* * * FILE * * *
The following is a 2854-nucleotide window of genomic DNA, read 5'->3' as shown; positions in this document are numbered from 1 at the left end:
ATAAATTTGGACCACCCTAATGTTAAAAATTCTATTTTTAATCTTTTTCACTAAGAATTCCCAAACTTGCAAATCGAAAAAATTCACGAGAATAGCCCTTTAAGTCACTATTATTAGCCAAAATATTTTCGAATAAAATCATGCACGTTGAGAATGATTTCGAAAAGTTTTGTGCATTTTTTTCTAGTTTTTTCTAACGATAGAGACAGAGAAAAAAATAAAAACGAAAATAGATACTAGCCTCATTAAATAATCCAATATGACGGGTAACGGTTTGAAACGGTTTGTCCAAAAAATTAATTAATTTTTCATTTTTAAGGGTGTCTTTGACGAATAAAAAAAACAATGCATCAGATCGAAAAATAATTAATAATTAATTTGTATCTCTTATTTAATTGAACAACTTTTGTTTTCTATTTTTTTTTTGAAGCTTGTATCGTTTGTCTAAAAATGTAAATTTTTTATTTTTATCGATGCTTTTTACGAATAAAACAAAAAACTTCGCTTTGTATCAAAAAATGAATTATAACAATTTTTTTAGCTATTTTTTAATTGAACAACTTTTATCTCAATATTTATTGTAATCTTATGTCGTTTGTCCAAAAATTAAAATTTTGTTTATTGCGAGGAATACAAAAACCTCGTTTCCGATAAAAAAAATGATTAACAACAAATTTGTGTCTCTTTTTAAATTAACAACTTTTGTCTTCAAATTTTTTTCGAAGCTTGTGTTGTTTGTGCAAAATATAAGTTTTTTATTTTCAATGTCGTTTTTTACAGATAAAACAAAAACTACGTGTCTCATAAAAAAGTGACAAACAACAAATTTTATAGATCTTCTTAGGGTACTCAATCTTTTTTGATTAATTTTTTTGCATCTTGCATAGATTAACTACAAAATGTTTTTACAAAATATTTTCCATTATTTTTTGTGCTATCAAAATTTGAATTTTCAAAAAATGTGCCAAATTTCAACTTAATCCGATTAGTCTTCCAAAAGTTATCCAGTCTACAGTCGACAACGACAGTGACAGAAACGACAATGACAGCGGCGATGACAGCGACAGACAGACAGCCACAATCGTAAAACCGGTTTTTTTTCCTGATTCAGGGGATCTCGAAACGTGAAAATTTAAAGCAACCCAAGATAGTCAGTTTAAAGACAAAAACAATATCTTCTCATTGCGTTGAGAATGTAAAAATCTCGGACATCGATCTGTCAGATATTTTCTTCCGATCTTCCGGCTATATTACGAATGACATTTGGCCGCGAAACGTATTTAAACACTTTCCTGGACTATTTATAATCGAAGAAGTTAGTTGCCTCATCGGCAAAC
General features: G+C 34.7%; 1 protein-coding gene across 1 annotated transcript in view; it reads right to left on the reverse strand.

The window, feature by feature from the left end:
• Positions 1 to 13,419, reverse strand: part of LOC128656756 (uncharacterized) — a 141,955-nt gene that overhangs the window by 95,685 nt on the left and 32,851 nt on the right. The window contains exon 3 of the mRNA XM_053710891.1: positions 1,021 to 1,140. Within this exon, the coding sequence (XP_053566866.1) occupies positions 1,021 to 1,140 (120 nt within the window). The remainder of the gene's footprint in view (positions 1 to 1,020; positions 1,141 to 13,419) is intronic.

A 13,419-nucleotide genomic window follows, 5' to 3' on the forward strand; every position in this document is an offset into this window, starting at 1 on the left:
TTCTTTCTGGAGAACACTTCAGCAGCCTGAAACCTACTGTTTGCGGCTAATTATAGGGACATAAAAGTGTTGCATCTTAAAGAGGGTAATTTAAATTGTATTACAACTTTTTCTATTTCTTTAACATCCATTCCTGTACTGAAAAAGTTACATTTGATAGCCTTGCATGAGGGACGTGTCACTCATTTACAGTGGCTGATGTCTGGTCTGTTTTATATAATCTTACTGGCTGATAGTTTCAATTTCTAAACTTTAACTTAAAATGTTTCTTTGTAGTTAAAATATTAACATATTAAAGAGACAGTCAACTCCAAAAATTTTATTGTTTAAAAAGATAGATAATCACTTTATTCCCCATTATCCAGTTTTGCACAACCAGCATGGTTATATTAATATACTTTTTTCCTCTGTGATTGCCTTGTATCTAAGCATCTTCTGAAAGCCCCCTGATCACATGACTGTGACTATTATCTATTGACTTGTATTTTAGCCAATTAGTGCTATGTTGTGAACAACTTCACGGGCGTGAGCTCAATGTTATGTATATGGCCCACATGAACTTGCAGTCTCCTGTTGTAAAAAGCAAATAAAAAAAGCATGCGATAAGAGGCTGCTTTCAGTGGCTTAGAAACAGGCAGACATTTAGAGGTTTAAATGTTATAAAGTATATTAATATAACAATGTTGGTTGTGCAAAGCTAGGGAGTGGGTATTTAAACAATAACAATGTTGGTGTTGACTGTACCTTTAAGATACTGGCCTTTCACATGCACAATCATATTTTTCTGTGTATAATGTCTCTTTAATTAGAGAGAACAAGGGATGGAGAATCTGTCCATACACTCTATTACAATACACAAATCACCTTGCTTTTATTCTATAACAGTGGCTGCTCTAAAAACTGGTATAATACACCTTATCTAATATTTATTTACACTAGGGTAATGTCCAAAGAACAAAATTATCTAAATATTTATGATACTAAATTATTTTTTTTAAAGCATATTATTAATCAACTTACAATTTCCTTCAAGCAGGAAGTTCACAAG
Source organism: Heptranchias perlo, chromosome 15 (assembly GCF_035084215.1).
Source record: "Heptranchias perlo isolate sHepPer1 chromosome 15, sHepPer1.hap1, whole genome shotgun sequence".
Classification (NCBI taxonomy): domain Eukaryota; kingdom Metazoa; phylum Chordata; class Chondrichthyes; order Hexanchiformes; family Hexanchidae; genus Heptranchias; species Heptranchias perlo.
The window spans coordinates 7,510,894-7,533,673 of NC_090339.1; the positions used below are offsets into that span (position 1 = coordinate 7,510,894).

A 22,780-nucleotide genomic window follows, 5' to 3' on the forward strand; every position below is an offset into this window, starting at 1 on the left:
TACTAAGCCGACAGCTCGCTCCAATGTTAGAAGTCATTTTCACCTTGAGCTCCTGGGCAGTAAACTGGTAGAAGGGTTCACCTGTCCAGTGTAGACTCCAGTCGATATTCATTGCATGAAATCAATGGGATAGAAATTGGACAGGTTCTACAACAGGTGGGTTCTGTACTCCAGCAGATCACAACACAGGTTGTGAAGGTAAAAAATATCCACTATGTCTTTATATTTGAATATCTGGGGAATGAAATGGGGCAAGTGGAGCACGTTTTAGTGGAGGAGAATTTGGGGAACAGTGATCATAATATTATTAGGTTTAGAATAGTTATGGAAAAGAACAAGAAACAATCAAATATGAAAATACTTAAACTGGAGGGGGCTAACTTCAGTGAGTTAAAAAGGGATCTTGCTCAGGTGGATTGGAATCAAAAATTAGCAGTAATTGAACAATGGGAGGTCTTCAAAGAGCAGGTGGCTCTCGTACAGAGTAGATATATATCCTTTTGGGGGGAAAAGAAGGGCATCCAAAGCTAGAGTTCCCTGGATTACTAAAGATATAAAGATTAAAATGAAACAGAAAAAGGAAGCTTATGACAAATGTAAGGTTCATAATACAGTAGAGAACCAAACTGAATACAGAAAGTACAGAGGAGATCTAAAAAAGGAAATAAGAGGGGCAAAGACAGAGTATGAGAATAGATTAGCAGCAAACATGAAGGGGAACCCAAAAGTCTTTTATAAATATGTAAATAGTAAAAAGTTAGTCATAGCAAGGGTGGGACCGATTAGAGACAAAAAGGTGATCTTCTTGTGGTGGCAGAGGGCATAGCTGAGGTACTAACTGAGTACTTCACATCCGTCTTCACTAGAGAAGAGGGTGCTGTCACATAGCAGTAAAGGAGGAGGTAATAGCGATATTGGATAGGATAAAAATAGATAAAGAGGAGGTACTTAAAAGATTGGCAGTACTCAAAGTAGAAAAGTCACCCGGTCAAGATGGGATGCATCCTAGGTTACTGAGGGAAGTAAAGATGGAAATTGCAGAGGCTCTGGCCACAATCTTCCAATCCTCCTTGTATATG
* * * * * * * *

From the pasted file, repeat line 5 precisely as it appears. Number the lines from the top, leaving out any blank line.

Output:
• Positions 1 to 13,419, reverse strand: part of LOC128656756 (uncharacterized) — a 141,955-nt gene that overhangs the window by 95,685 nt on the left and 32,851 nt on the right. The window contains exon 3 of the mRNA XM_053710891.1: positions 1,021 to 1,140. Within this exon, the coding sequence (XP_053566866.1) occupies positions 1,021 to 1,140 (120 nt within the window). The remainder of the gene's footprint in view (positions 1 to 1,020; positions 1,141 to 13,419) is intronic.